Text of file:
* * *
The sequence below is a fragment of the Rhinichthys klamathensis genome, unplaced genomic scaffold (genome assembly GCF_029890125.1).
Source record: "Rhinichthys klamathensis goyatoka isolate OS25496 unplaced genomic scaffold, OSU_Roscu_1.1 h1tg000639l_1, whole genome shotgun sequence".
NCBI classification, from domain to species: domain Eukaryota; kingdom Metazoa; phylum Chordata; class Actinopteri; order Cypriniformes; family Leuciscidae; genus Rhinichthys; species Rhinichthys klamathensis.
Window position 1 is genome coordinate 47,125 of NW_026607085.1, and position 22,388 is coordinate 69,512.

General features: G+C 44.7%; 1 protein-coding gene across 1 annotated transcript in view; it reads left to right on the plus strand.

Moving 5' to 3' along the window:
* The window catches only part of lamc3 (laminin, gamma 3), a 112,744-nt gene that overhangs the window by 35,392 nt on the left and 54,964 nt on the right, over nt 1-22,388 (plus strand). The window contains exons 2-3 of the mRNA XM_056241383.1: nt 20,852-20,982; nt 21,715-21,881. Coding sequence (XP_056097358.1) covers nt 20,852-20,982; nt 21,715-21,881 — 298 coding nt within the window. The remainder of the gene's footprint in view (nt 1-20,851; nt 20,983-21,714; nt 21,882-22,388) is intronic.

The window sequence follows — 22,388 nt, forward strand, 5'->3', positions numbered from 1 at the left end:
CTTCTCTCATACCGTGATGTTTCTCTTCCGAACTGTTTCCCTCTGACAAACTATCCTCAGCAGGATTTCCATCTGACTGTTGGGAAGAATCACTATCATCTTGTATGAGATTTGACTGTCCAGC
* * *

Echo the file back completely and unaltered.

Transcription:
The sequence below is a fragment of the Rhinichthys klamathensis genome, unplaced genomic scaffold (genome assembly GCF_029890125.1).
Source record: "Rhinichthys klamathensis goyatoka isolate OS25496 unplaced genomic scaffold, OSU_Roscu_1.1 h1tg000639l_1, whole genome shotgun sequence".
NCBI classification, from domain to species: domain Eukaryota; kingdom Metazoa; phylum Chordata; class Actinopteri; order Cypriniformes; family Leuciscidae; genus Rhinichthys; species Rhinichthys klamathensis.
Window position 1 is genome coordinate 47,125 of NW_026607085.1, and position 22,388 is coordinate 69,512.

General features: G+C 44.7%; 1 protein-coding gene across 1 annotated transcript in view; it reads left to right on the plus strand.

Moving 5' to 3' along the window:
* The window catches only part of lamc3 (laminin, gamma 3), a 112,744-nt gene that overhangs the window by 35,392 nt on the left and 54,964 nt on the right, over nt 1-22,388 (plus strand). The window contains exons 2-3 of the mRNA XM_056241383.1: nt 20,852-20,982; nt 21,715-21,881. Coding sequence (XP_056097358.1) covers nt 20,852-20,982; nt 21,715-21,881 — 298 coding nt within the window. The remainder of the gene's footprint in view (nt 1-20,851; nt 20,983-21,714; nt 21,882-22,388) is intronic.

The window sequence follows — 22,388 nt, forward strand, 5'->3', positions numbered from 1 at the left end:
CTTCTCTCATACCGTGATGTTTCTCTTCCGAACTGTTTCCCTCTGACAAACTATCCTCAGCAGGATTTCCATCTGACTGTTGGGAAGAATCACTATCATCTTGTATGAGATTTGACTGTCCAGC